Communities embrace self-reliance over dependence on government

In the face of chronic failing service delivery, South Africans are taking it upon themselves to fix their own communities.

South Africans across the country are starting to realise that the government will always fail to deliver on its promises. Based on this, it is time for every citizen to take initiative and to fix their own communities.


Governments across South Africa are failing to provide communities with the service delivery to which they are entitled. Infrastructure is becoming dilapidated. In early April, for example, the Johannesburg Roads Agency announced that its asphalt plant had run out of tar to fix potholes in the City, leaving the roads in a perilous state for motorists. This is the sort of thing that gnaws on people’s quality of life - even for those who have been able to ignore the gathering political crisis in the country. Responding to this chronic underperformance, communities have switched from begging authorities for attention to ignoring them; they have started to take service delivery initiatives into their own hands.


  1. Panorama Residents Association fixes potholes in Johannesburg.

The members of the Panorama Residents’ Association have given up on expecting the Johannesburg Roads Agency to fix the potholes in streets of their community. Through using tar, this association has managed to fix potholes through their own initiative. So far, over 80 potholes have been identified and fixed, rendering the government’s role in road maintenance redundant. Since implementing this project, according to the Chairperson Dave Baxter, R200 000 has been spent on repairing roads, removing weeds and on cutting grass. Instead of waiting for the government to live up to its responsibilities the community decided to take action and to do it themselves.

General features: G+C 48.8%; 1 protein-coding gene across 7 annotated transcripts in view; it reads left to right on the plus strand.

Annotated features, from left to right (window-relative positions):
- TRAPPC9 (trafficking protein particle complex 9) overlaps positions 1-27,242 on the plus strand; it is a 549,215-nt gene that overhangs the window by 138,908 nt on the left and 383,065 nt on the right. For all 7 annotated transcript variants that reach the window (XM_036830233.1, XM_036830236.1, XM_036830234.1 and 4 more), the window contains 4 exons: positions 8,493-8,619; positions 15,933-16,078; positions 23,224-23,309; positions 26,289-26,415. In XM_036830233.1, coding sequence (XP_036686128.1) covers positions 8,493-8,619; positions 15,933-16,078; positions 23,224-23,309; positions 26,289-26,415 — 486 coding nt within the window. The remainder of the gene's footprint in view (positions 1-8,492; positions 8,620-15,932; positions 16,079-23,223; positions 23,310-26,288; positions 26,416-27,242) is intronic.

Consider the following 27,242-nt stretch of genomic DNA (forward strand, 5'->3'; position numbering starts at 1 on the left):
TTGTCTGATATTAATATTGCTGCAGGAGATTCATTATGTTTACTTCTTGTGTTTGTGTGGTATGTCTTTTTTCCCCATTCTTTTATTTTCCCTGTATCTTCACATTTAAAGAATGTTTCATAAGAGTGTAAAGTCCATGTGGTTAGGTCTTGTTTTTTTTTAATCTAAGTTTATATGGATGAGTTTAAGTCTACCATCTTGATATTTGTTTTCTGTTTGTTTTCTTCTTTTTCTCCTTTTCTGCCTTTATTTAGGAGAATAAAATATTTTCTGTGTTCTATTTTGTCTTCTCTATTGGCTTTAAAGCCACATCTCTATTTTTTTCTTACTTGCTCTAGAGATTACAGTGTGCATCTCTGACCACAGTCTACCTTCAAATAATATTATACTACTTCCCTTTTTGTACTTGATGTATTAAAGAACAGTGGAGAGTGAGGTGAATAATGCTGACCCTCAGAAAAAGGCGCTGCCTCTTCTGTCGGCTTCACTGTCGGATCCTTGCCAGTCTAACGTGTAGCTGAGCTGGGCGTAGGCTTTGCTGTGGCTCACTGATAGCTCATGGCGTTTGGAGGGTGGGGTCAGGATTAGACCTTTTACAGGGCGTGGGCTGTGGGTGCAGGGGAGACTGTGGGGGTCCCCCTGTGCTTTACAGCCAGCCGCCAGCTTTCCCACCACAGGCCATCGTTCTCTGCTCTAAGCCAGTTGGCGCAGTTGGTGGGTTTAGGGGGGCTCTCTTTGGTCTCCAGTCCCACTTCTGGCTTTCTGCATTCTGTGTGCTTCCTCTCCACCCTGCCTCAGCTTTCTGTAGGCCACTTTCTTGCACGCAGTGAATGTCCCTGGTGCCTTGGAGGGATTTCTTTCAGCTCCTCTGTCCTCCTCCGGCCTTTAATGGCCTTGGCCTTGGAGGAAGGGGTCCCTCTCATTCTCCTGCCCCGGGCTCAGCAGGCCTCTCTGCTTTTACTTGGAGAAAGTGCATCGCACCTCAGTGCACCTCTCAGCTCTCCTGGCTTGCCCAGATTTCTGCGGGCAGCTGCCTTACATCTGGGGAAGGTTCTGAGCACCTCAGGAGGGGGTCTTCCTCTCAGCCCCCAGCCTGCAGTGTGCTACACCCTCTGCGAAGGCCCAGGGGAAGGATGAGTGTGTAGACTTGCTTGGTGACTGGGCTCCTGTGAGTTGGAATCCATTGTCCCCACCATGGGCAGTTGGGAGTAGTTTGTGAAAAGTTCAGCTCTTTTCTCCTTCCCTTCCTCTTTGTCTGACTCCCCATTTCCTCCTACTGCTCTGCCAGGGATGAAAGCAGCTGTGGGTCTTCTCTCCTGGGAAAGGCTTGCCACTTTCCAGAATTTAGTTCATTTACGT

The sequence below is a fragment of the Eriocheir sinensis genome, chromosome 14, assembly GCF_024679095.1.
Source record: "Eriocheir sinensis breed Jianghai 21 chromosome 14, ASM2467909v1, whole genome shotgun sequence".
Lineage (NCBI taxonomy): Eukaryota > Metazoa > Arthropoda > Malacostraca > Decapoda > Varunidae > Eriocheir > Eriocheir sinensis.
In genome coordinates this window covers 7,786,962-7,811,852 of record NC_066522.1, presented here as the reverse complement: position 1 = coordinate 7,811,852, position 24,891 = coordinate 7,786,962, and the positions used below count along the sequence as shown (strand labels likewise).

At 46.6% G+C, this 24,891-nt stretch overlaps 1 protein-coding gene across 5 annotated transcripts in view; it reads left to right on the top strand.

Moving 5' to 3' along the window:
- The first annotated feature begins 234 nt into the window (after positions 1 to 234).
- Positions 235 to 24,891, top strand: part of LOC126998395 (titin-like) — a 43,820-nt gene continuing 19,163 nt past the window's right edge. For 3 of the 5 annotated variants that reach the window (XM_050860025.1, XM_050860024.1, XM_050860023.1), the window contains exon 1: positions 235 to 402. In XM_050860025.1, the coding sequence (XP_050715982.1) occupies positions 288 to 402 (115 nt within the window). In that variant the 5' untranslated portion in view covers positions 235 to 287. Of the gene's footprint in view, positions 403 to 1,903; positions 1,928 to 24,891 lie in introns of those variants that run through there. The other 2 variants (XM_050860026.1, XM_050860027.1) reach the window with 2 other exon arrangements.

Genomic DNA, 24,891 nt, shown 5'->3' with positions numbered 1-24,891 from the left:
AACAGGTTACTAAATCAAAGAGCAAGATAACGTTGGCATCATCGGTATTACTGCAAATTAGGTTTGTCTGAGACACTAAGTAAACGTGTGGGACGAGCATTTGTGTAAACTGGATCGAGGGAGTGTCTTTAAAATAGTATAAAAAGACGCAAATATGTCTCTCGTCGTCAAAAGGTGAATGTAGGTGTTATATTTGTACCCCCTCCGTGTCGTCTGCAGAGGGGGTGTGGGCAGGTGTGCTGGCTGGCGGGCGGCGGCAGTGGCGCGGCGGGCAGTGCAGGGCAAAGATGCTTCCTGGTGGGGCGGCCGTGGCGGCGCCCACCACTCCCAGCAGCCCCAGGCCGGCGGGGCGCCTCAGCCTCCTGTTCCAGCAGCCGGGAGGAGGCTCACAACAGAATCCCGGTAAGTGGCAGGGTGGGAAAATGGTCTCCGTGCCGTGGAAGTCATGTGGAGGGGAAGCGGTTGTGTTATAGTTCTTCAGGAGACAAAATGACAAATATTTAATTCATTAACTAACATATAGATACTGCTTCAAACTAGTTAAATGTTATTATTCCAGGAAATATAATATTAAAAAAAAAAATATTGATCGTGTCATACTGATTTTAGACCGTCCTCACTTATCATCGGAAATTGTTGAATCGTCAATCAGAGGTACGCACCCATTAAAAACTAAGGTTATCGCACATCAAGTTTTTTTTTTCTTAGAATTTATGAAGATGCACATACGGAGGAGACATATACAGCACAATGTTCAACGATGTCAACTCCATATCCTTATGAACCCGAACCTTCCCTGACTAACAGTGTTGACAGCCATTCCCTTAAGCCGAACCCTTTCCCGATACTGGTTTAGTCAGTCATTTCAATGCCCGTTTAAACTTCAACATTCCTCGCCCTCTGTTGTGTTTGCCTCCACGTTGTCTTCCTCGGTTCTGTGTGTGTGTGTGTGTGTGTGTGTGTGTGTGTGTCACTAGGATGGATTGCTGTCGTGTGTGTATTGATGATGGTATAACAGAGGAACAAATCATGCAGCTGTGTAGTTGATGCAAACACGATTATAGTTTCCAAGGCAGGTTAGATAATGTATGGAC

1. Kgetlengrivier residents take over water provision.

In January 2021, the Kgetlengrivier Residents’ Association won a case that it had laid against the community’s municipality. Due to the municipality’s failure to deliver services to its residents, the North West High Court ruled that the association was allowed to take over the provision of water and sewage services. According to the Kgentlengrivier Residents’ Association, the community’s requests for service delivery were ignored for years.  


  1. Solidarity builds its own tertiary education institution in Gauteng.

After collecting monthly donations of R10 from its members, South African trade union Solidarity built a tertiary education institution that plans to conduct its teaching in Afrikaans. The project to build this institution was completed in just under three years, as efforts were made to remove Afrikaans as a medium of instruction at public universities. Solidarity’s new tertiary institution is an example to the rest of the country, encouraging South Africans to invest in creating their own institutions, instead of relying on the government.


  1. Harrismith community gets involved in repairing water infrastructure.

In HarrismithNews reports indicated that buildings were set on fire and that it became a common sight to see police officers trying to disperse angry, protesting crowds. One man, however, is on a mission to show the youth that there are alternative ways to oppose government’s lack of commitment. This alternative way is to be the solution to the government’s inefficiencies. Sam Twala and a group of his friends decided to repair damaged infrastructure in the town. Taking charge, he led a group of 28 people and a number of officials, to assess water infrastructure at a nearby dam. The team managed to have it fixed and the water supply was restored.

These examples suggest that communities have lost their faith in the government’s ability to deal with their problems. A consequence of this, which should be welcomed, is that communities are coming up with innovative solutions to help themselves. What this means is that local governments could lose their significance in the future, as associations take up their competences. South Africans have seen these associations filling in potholes, they have taken control over sewerage services and they even repair damaged water provision infrastructure. Given the realities of South African governance right now, this is to be welcomed.


Image source available here.